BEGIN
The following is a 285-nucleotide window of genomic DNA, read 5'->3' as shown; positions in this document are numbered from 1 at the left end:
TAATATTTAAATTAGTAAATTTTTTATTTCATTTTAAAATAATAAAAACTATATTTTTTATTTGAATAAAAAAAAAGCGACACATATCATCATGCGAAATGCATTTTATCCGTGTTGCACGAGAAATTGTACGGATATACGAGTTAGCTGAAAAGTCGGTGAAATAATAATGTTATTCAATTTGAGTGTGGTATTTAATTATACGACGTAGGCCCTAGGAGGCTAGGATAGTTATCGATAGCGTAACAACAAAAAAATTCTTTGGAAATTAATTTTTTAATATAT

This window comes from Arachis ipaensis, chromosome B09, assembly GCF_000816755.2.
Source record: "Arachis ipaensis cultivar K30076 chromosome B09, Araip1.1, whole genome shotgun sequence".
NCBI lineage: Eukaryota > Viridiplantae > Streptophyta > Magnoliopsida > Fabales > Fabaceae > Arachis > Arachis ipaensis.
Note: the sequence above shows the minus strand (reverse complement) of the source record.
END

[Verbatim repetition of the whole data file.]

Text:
The following is a 285-nucleotide window of genomic DNA, read 5'->3' as shown; positions in this document are numbered from 1 at the left end:
TAATATTTAAATTAGTAAATTTTTTATTTCATTTTAAAATAATAAAAACTATATTTTTTATTTGAATAAAAAAAAAGCGACACATATCATCATGCGAAATGCATTTTATCCGTGTTGCACGAGAAATTGTACGGATATACGAGTTAGCTGAAAAGTCGGTGAAATAATAATGTTATTCAATTTGAGTGTGGTATTTAATTATACGACGTAGGCCCTAGGAGGCTAGGATAGTTATCGATAGCGTAACAACAAAAAAATTCTTTGGAAATTAATTTTTTAATATAT

This window comes from Arachis ipaensis, chromosome B09, assembly GCF_000816755.2.
Source record: "Arachis ipaensis cultivar K30076 chromosome B09, Araip1.1, whole genome shotgun sequence".
NCBI lineage: Eukaryota > Viridiplantae > Streptophyta > Magnoliopsida > Fabales > Fabaceae > Arachis > Arachis ipaensis.
Note: the sequence above shows the minus strand (reverse complement) of the source record.